A few hours later, Imran got the boys to spread our lunch in a small shack near the temple. It was a bit odd eating chicken outside the temple, but the people running the tea-stall did not seem to mind, as long as we promised to take the bones back home with us. Imran was at his best bossing everyone around, seeing all of us ate well. He did not eat, even then, high on the excitement of biking and being filmed.

Grace and David too ate very little, impatient to get back to filming. I finally agreed to go with Mr. Irani and Sohrab on their bike to the top of the cliff. Imran looked a bit miffed at this treason, but Grace called him just then for a shot, and he went off obediently.

A little while later, we could hear the other bikers roaring towards us. Mr. Irani laughed and raced off towards them. I had hopped off, preferring to meander at my own pace. The cell phone was off, without any signals, and it was good to be away from Grace and David. We had been shooting for the last week, and I was a bit weary of their demands, legitimate though they were. But then, that was my job.

I went back to the production car that had appeared around the corner, and began chatting with Shaikh. It turned out that he had come here before. Of course, tourist drivers get to see a lot of the world around them. He began to tell me there were some interesting caves there, which I should come and see some time. Just then, we saw David furiously racing towards us on a bike. The bike’s owner sat behind rather helplessly. David barked at Shaikh to give him the car keys, and before we knew what was happening, David had driven off with the car. The biker, Manas who had brought David here, told us that the equipment car had broken down with the load of the equipment. Shaikh had told David to distribute the equipment between the two cars, but David was more comfortable having all his equipment with him all the time.

By the time, we reached where the others were supposed to be, they had already gone off somewhere else. Imran had told them about a small village near Tungareshwar. It had a pond, where they could bike in wet mud, and where they could also “do” the sunset. Manas, not wanting to miss any of the shoot, hurried off, to find them. The broken down car was left in the middle of nowhere. Its driver had taken Shaikh’s car, fortunately, because David, impatient and angry was not in the right frame of mind, to drive down the hill.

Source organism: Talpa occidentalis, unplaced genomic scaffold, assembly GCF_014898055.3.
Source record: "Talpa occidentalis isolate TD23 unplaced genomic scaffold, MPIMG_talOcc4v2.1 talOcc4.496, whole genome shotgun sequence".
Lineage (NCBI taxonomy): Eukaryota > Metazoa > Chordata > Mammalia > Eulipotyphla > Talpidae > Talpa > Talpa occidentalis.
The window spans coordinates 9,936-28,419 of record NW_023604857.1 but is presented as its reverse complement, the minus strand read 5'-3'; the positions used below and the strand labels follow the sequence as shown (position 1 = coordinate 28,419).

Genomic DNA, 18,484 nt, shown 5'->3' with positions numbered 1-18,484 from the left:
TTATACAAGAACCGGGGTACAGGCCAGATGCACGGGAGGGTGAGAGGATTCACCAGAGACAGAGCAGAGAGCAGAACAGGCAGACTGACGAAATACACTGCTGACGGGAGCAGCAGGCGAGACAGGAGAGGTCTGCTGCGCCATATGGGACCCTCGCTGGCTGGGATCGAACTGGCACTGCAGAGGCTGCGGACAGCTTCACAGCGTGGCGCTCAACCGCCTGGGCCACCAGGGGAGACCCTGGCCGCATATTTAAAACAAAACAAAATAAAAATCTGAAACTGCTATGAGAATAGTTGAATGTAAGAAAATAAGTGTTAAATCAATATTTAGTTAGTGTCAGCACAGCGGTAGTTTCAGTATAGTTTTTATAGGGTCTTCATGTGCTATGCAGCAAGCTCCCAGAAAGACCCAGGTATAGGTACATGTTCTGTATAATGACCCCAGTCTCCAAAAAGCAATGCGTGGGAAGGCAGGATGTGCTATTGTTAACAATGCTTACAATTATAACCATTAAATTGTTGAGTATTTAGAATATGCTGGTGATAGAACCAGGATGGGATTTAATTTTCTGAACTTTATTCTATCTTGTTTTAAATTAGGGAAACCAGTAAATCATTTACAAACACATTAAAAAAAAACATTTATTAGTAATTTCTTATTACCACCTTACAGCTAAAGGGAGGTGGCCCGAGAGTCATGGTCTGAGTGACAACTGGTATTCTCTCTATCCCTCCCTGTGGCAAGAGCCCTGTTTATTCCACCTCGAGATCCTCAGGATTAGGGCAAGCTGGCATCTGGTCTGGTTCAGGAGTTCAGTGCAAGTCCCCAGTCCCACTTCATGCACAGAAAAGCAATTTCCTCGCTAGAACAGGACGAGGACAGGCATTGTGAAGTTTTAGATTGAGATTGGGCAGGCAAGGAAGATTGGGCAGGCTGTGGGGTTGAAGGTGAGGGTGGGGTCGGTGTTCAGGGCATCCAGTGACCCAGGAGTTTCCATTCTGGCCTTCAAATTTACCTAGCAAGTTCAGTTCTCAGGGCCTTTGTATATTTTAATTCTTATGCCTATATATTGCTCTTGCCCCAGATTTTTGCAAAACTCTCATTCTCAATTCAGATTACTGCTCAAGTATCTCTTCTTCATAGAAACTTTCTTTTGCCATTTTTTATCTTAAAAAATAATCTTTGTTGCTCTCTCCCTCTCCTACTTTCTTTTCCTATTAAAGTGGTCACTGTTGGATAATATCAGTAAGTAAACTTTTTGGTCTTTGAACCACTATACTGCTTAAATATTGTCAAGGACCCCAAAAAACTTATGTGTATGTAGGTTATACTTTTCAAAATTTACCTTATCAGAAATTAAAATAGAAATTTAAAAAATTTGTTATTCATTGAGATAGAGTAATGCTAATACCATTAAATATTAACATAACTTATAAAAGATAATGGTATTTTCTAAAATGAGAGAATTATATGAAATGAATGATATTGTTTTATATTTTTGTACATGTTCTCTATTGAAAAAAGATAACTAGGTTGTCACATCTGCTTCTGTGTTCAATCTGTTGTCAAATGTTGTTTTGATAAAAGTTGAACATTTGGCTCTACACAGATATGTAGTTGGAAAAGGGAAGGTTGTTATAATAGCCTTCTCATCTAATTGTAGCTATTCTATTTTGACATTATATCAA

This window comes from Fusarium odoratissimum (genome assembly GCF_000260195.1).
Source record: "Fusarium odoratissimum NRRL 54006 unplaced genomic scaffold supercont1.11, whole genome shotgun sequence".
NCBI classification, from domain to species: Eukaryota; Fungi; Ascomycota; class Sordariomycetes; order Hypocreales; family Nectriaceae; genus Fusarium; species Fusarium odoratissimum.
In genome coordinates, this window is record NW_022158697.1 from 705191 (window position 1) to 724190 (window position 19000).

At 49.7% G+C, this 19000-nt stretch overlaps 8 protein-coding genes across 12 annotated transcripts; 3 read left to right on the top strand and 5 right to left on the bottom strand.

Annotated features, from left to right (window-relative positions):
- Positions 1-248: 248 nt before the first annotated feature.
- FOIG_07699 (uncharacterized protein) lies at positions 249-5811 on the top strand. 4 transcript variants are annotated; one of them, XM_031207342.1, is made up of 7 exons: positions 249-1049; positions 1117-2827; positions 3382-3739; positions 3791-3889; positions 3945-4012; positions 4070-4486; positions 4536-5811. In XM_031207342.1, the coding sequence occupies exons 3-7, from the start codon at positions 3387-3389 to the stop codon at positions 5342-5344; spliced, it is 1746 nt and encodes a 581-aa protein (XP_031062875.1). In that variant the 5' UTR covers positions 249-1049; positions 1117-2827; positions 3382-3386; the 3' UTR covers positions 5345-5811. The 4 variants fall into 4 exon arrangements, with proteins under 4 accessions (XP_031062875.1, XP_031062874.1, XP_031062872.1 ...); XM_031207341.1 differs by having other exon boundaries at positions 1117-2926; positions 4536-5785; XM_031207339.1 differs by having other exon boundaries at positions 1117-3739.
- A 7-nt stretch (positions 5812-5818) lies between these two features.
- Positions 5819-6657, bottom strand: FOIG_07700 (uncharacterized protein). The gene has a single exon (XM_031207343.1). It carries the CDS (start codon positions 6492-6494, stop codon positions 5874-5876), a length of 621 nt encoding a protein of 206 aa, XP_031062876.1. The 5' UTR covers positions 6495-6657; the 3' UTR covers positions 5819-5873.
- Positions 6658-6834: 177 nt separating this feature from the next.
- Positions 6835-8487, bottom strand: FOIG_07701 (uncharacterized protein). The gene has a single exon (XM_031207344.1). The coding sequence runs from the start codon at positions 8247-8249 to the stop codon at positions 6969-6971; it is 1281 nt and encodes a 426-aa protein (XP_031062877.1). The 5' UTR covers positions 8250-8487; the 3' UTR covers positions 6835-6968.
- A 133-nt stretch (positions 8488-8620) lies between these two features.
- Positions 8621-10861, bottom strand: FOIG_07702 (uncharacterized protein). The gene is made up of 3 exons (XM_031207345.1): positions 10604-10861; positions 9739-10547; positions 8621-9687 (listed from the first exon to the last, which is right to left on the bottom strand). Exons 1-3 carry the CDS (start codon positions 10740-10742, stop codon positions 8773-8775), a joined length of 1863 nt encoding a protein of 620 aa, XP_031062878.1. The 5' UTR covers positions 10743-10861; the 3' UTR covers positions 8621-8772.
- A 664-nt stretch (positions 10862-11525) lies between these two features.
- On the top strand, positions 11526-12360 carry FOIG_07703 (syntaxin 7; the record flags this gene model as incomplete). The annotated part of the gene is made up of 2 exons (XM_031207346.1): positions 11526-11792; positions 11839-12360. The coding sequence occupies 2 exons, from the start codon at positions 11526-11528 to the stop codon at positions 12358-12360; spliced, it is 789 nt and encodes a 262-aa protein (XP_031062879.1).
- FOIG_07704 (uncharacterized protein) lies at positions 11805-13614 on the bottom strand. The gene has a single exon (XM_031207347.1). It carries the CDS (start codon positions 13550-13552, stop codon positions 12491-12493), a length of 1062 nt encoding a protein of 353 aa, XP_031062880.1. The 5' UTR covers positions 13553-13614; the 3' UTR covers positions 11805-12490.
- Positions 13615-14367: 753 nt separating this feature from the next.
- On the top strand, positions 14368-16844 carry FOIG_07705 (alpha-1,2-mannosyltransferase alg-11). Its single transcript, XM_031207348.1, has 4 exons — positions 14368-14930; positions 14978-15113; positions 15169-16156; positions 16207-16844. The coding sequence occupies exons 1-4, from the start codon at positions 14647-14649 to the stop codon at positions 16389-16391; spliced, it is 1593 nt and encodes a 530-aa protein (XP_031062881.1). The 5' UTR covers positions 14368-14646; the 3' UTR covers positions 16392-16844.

Shaikh and I looked at each other, and at the abandoned car. There was some equipment in the car, and Shaikh and I both agreed that we must take the car at least up to the highway. A couple of pilgrims helped to push the vehicle to the edge of the slope. From there, we descended for half-an-hour in neutral, without brakes. Down a hilly road, with it’s fair share of twists and turns. No wonder that Shaikh and I became firm friends since then. He proved that he was a good driver. Like most people in desperate situations, I was calm and resigned. What was the option?

When we reached the highway, we felt we had come home. To the city, where everything was manageable, everything was possible. I forgot the green hills and their tranquility. Shaikh called his boss, who arranged to come with a towing van to pick up the car and us. We waited patiently, drinking some foul tea. And going over and over the bizarre incident.

I was angry and shocked that David and Grace had left us and the car, in the middle of nowhere, in their hurry to complete their shoot. Without any communication. I knew they would not even remember us until the sun had gone down and the shoot had been wrapped up. Just then, Imran called. He said Manas had just found them, and told them of the incident. Imran wanted to know whether we were safe. I forgot all his annoying ways, touched by his genuine concern.

As the towing vehicle came in sight, so did Imran on his bike. He had raced away, as soon as the shoot got over. He had also told David what he thought of him, for his irresponsible and arrogant behavior.

Shaikh settled down at the back of the tow truck. I looked at the truck, wondering if I should hitch a ride back home on it. I did not even want to meet David or Grace, until my anger had cooled down. I’d call them later. And arrange to have the equipment dropped off to David’s hotel.

Imran said he could drop me home if I liked. I said. “Yes”. Finally, I sat on Imran’s bike. I was too preoccupied to even think about the stunts he would pull off, now that he had persuaded me to sit pillion. But after a few moments, I noticed that he was riding with extra care, mindful of the bumps, mindful of me sitting behind him. I realized that my first impression of him had been right. He was a well-behaved young man. Occasionally wild. As befit his image. But not bad.